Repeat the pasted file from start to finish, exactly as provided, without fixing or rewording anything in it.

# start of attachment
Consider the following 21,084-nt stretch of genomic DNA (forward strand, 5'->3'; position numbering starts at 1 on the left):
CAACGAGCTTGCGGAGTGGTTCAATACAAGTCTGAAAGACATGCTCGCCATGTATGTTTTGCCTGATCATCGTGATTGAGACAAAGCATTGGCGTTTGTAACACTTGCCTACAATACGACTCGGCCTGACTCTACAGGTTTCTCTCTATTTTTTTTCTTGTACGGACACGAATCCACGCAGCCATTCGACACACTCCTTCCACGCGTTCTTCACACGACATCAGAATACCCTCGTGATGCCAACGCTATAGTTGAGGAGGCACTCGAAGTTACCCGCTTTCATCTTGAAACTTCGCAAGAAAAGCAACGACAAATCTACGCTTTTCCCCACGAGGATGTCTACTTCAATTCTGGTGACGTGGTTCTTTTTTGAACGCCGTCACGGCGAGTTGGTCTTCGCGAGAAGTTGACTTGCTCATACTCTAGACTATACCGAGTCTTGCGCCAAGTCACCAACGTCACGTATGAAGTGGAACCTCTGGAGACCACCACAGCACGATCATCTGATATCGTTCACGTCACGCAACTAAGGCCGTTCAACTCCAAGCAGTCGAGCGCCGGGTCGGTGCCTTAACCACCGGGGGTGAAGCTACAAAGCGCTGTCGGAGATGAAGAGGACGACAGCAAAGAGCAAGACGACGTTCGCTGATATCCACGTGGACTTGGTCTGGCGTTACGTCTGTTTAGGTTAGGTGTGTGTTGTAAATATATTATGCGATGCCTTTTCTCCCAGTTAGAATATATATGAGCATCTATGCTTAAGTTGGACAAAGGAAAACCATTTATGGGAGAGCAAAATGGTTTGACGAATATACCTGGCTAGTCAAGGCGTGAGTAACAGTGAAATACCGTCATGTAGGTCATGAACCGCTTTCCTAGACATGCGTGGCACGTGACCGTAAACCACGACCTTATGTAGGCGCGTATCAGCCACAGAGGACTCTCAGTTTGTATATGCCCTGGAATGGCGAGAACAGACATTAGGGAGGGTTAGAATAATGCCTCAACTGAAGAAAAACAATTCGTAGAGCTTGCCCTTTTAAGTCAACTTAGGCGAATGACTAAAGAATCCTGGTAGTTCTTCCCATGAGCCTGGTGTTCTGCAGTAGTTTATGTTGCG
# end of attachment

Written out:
Consider the following 21,084-nt stretch of genomic DNA (forward strand, 5'->3'; position numbering starts at 1 on the left):
CAACGAGCTTGCGGAGTGGTTCAATACAAGTCTGAAAGACATGCTCGCCATGTATGTTTTGCCTGATCATCGTGATTGAGACAAAGCATTGGCGTTTGTAACACTTGCCTACAATACGACTCGGCCTGACTCTACAGGTTTCTCTCTATTTTTTTTCTTGTACGGACACGAATCCACGCAGCCATTCGACACACTCCTTCCACGCGTTCTTCACACGACATCAGAATACCCTCGTGATGCCAACGCTATAGTTGAGGAGGCACTCGAAGTTACCCGCTTTCATCTTGAAACTTCGCAAGAAAAGCAACGACAAATCTACGCTTTTCCCCACGAGGATGTCTACTTCAATTCTGGTGACGTGGTTCTTTTTTGAACGCCGTCACGGCGAGTTGGTCTTCGCGAGAAGTTGACTTGCTCATACTCTAGACTATACCGAGTCTTGCGCCAAGTCACCAACGTCACGTATGAAGTGGAACCTCTGGAGACCACCACAGCACGATCATCTGATATCGTTCACGTCACGCAACTAAGGCCGTTCAACTCCAAGCAGTCGAGCGCCGGGTCGGTGCCTTAACCACCGGGGGTGAAGCTACAAAGCGCTGTCGGAGATGAAGAGGACGACAGCAAAGAGCAAGACGACGTTCGCTGATATCCACGTGGACTTGGTCTGGCGTTACGTCTGTTTAGGTTAGGTGTGTGTTGTAAATATATTATGCGATGCCTTTTCTCCCAGTTAGAATATATATGAGCATCTATGCTTAAGTTGGACAAAGGAAAACCATTTATGGGAGAGCAAAATGGTTTGACGAATATACCTGGCTAGTCAAGGCGTGAGTAACAGTGAAATACCGTCATGTAGGTCATGAACCGCTTTCCTAGACATGCGTGGCACGTGACCGTAAACCACGACCTTATGTAGGCGCGTATCAGCCACAGAGGACTCTCAGTTTGTATATGCCCTGGAATGGCGAGAACAGACATTAGGGAGGGTTAGAATAATGCCTCAACTGAAGAAAAACAATTCGTAGAGCTTGCCCTTTTAAGTCAACTTAGGCGAATGACTAAAGAATCCTGGTAGTTCTTCCCATGAGCCTGGTGTTCTGCAGTAGTTTATGTTGCG